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Percocet® and Percodan®

Percocet® and Percodan® are the brand names of two narcotic drugs that contain the opioid drug oxycodone (which is the main ingredient of OxyContin®). In addition to oxycodone, Percocet® contains acetaminophen, and Percodan® contains oxycodone and aspirin. Both drugs are used to treat moderate to severe pain, and both drugs are marketed by the Pennsylvania-based company Endo Pharmaceuticals.

Schedule II Narcotics

Due to the oxycodone ingredient, both Percocet® and Percodan® are strictly regulated as Schedule II drugs. Percocet® is in the FDA’s Pregnancy Category C whereas Percodan® is in Pregnancy Category B class of drugs.

As a Pregnancy Category C drug, it is unknown whether taking Percocet® during pregnancy increases a woman’s risk for delivering a baby with birth defects. Because there aren’t any studies on pregnant women and birth defects, doctors are advised to only prescribe Percocet® to pregnant women if the benefits of treatment outweigh the potential risk.

It has been shown that babies born to women who take Percocet® during their pregnancies have a greater risk of breathing problems and suffering from addiction/withdrawal symptoms. If you are pregnant, thinking of becoming pregnant, or are breast feeding, tell your doctor before starting treatment with this medication.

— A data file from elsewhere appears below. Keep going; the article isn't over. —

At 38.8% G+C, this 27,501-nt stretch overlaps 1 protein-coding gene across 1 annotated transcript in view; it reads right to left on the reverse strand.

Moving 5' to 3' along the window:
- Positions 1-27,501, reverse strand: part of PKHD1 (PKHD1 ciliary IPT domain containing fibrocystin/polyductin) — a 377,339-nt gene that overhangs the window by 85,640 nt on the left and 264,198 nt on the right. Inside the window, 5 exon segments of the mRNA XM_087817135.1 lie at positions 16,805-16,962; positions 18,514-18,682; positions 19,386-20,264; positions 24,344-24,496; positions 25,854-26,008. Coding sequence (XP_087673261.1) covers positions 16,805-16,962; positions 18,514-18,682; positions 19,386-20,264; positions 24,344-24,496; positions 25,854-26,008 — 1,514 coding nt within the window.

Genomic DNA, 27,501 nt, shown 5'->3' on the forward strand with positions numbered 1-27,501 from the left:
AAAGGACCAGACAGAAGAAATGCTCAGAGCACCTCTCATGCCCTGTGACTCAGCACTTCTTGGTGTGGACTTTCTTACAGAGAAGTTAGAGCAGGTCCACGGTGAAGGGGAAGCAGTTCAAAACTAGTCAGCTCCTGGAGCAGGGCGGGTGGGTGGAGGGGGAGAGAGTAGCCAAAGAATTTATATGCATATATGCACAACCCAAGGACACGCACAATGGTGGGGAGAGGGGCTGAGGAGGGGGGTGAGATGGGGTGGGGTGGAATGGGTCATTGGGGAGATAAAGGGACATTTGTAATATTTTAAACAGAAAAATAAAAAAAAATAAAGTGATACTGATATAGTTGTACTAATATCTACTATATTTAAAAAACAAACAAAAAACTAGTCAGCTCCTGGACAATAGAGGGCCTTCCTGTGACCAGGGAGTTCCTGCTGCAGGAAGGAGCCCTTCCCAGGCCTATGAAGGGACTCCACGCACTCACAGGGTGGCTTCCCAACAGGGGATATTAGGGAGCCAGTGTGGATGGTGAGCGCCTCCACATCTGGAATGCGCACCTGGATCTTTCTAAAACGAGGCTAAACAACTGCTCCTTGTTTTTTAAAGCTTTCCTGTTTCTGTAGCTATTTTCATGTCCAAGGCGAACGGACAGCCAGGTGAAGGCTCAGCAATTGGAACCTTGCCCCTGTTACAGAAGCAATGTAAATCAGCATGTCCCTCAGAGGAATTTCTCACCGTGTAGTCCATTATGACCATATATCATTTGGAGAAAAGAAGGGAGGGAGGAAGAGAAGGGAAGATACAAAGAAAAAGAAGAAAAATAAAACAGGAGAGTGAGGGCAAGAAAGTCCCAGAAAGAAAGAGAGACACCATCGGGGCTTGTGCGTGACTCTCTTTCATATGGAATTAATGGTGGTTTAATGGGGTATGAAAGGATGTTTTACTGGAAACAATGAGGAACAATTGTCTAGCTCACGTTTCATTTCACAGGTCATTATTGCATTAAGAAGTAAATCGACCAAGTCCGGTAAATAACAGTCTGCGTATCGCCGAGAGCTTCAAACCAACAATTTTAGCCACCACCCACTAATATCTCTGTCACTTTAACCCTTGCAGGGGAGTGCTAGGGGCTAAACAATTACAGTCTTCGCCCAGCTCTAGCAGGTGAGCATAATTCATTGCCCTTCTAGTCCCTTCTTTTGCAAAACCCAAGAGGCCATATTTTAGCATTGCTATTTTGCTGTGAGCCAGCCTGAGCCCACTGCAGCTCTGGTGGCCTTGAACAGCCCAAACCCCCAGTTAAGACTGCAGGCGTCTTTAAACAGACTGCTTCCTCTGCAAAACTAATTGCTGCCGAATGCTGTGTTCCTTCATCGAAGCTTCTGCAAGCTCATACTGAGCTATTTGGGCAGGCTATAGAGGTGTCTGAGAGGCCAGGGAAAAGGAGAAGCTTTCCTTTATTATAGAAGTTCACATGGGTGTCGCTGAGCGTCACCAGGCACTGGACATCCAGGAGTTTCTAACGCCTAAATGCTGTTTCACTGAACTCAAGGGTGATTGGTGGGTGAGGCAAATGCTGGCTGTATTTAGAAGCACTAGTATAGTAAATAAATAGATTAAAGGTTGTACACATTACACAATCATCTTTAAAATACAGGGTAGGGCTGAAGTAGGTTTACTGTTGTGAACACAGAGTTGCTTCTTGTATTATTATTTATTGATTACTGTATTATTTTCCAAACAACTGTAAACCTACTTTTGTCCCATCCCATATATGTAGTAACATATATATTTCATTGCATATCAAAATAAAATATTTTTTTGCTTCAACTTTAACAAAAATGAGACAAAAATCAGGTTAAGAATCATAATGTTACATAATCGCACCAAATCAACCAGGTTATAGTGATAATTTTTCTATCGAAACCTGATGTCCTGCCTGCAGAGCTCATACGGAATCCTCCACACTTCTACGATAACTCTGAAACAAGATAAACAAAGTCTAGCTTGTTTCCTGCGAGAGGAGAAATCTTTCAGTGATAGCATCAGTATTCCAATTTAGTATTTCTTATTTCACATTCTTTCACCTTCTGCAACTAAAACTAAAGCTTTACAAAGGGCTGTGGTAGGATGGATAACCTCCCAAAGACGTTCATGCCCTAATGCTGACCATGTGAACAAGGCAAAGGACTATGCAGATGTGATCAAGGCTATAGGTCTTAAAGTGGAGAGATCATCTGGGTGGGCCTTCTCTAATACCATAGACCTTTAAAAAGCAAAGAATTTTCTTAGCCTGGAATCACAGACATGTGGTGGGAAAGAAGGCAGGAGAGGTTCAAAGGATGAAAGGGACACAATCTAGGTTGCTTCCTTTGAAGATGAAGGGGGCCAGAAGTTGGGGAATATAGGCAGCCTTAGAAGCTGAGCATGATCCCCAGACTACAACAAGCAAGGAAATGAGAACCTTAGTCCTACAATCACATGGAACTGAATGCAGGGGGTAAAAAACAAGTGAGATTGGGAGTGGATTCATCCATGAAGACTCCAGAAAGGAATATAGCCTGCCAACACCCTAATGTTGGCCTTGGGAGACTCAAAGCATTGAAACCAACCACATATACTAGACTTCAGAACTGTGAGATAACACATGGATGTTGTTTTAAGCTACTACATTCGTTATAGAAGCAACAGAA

Aspirin versus Acetaminophen

The use of Percodan® for pain after surgery has largely been replaced by Percocet®, because the aspirin in Percodan® inhibits the blood from clotting, and it can thus create post-operative bleeding. However, because of its use of acetaminophen, Percocet® is one of several drugs that is implicated in the hundreds of acetaminophen deaths each year in the U.S., and in 2009 the FDA called for stricter regulation of Percocet® sales to counteract this alarming trend.

As theNew York Times noted that year: “Narcotic painkillers are now the most widely prescribed class of drugs in this country; they are also involved in an estimated 15,000 overdose deaths annually, largely involving their abuse.”

FDA Recommended a Ban on Percocet®

In fact, a federal advisory panel voted in 2009 to recommend a ban on Percocet®(and Vicodin®) because the acetaminophen in these drugs can cause serious liver damage. In July 2012, the FDA was petitioned to limit the overuse of painkillers, including Percocet®, in light of the abuse, injuries and deaths linked to these drugs.

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